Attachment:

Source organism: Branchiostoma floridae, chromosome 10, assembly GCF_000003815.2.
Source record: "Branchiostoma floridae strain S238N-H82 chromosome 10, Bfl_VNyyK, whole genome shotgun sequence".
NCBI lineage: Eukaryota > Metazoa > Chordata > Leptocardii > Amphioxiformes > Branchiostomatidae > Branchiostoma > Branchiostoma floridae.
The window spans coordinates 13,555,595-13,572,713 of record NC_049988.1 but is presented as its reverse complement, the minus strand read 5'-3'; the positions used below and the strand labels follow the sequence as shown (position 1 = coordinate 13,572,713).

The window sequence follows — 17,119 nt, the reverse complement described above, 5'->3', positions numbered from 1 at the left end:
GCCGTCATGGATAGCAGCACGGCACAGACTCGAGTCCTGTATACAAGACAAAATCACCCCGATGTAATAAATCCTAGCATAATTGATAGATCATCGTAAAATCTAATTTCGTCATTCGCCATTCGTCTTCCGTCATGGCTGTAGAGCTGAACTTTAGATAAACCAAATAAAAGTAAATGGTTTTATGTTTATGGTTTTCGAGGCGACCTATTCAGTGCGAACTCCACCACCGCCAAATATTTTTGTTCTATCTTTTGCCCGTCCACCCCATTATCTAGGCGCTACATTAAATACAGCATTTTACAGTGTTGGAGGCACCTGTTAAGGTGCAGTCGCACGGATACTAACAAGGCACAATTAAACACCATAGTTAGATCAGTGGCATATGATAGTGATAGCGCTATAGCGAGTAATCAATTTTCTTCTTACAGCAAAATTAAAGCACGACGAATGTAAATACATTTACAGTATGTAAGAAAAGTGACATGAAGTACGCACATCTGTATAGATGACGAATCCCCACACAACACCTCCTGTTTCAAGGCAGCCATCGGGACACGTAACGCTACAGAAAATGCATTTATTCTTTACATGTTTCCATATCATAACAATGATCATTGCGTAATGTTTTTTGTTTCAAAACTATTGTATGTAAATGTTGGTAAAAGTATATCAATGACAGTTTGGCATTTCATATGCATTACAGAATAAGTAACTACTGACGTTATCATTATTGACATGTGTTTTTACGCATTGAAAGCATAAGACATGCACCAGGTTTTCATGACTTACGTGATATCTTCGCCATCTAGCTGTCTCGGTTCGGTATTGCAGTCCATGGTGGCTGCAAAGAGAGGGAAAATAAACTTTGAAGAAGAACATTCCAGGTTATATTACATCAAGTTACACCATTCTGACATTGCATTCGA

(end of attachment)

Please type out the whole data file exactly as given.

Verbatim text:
Source organism: Branchiostoma floridae, chromosome 10, assembly GCF_000003815.2.
Source record: "Branchiostoma floridae strain S238N-H82 chromosome 10, Bfl_VNyyK, whole genome shotgun sequence".
NCBI lineage: Eukaryota > Metazoa > Chordata > Leptocardii > Amphioxiformes > Branchiostomatidae > Branchiostoma > Branchiostoma floridae.
The window spans coordinates 13,555,595-13,572,713 of record NC_049988.1 but is presented as its reverse complement, the minus strand read 5'-3'; the positions used below and the strand labels follow the sequence as shown (position 1 = coordinate 13,572,713).

The window sequence follows — 17,119 nt, the reverse complement described above, 5'->3', positions numbered from 1 at the left end:
GCCGTCATGGATAGCAGCACGGCACAGACTCGAGTCCTGTATACAAGACAAAATCACCCCGATGTAATAAATCCTAGCATAATTGATAGATCATCGTAAAATCTAATTTCGTCATTCGCCATTCGTCTTCCGTCATGGCTGTAGAGCTGAACTTTAGATAAACCAAATAAAAGTAAATGGTTTTATGTTTATGGTTTTCGAGGCGACCTATTCAGTGCGAACTCCACCACCGCCAAATATTTTTGTTCTATCTTTTGCCCGTCCACCCCATTATCTAGGCGCTACATTAAATACAGCATTTTACAGTGTTGGAGGCACCTGTTAAGGTGCAGTCGCACGGATACTAACAAGGCACAATTAAACACCATAGTTAGATCAGTGGCATATGATAGTGATAGCGCTATAGCGAGTAATCAATTTTCTTCTTACAGCAAAATTAAAGCACGACGAATGTAAATACATTTACAGTATGTAAGAAAAGTGACATGAAGTACGCACATCTGTATAGATGACGAATCCCCACACAACACCTCCTGTTTCAAGGCAGCCATCGGGACACGTAACGCTACAGAAAATGCATTTATTCTTTACATGTTTCCATATCATAACAATGATCATTGCGTAATGTTTTTTGTTTCAAAACTATTGTATGTAAATGTTGGTAAAAGTATATCAATGACAGTTTGGCATTTCATATGCATTACAGAATAAGTAACTACTGACGTTATCATTATTGACATGTGTTTTTACGCATTGAAAGCATAAGACATGCACCAGGTTTTCATGACTTACGTGATATCTTCGCCATCTAGCTGTCTCGGTTCGGTATTGCAGTCCATGGTGGCTGCAAAGAGAGGGAAAATAAACTTTGAAGAAGAACATTCCAGGTTATATTACATCAAGTTACACCATTCTGACATTGCATTCGA